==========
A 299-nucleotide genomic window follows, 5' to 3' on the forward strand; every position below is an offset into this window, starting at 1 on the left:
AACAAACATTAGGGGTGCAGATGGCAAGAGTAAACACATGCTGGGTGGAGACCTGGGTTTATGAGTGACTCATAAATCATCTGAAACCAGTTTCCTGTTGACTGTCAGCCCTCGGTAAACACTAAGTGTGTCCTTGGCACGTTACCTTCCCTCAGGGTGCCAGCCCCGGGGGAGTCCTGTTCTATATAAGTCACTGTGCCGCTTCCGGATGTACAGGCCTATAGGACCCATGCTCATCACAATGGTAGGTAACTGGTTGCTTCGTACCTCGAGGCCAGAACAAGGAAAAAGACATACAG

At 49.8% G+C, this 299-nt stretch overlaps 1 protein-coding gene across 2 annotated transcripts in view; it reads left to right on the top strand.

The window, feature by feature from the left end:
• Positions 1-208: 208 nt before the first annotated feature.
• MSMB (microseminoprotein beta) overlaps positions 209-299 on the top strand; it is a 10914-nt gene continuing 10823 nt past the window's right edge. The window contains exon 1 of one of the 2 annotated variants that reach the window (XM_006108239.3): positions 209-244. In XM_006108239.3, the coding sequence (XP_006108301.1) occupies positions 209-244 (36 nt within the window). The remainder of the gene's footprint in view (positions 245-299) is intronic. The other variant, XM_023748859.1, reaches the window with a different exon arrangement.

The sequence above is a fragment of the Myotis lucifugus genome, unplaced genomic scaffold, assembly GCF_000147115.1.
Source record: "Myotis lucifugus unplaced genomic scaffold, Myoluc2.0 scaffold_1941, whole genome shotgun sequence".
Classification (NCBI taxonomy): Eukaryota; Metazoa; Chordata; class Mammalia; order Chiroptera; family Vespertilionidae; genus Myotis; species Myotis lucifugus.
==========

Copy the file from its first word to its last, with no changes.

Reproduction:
A 299-nucleotide genomic window follows, 5' to 3' on the forward strand; every position below is an offset into this window, starting at 1 on the left:
AACAAACATTAGGGGTGCAGATGGCAAGAGTAAACACATGCTGGGTGGAGACCTGGGTTTATGAGTGACTCATAAATCATCTGAAACCAGTTTCCTGTTGACTGTCAGCCCTCGGTAAACACTAAGTGTGTCCTTGGCACGTTACCTTCCCTCAGGGTGCCAGCCCCGGGGGAGTCCTGTTCTATATAAGTCACTGTGCCGCTTCCGGATGTACAGGCCTATAGGACCCATGCTCATCACAATGGTAGGTAACTGGTTGCTTCGTACCTCGAGGCCAGAACAAGGAAAAAGACATACAG

At 49.8% G+C, this 299-nt stretch overlaps 1 protein-coding gene across 2 annotated transcripts in view; it reads left to right on the top strand.

The window, feature by feature from the left end:
• Positions 1-208: 208 nt before the first annotated feature.
• MSMB (microseminoprotein beta) overlaps positions 209-299 on the top strand; it is a 10914-nt gene continuing 10823 nt past the window's right edge. The window contains exon 1 of one of the 2 annotated variants that reach the window (XM_006108239.3): positions 209-244. In XM_006108239.3, the coding sequence (XP_006108301.1) occupies positions 209-244 (36 nt within the window). The remainder of the gene's footprint in view (positions 245-299) is intronic. The other variant, XM_023748859.1, reaches the window with a different exon arrangement.

The sequence above is a fragment of the Myotis lucifugus genome, unplaced genomic scaffold, assembly GCF_000147115.1.
Source record: "Myotis lucifugus unplaced genomic scaffold, Myoluc2.0 scaffold_1941, whole genome shotgun sequence".
Classification (NCBI taxonomy): Eukaryota; Metazoa; Chordata; class Mammalia; order Chiroptera; family Vespertilionidae; genus Myotis; species Myotis lucifugus.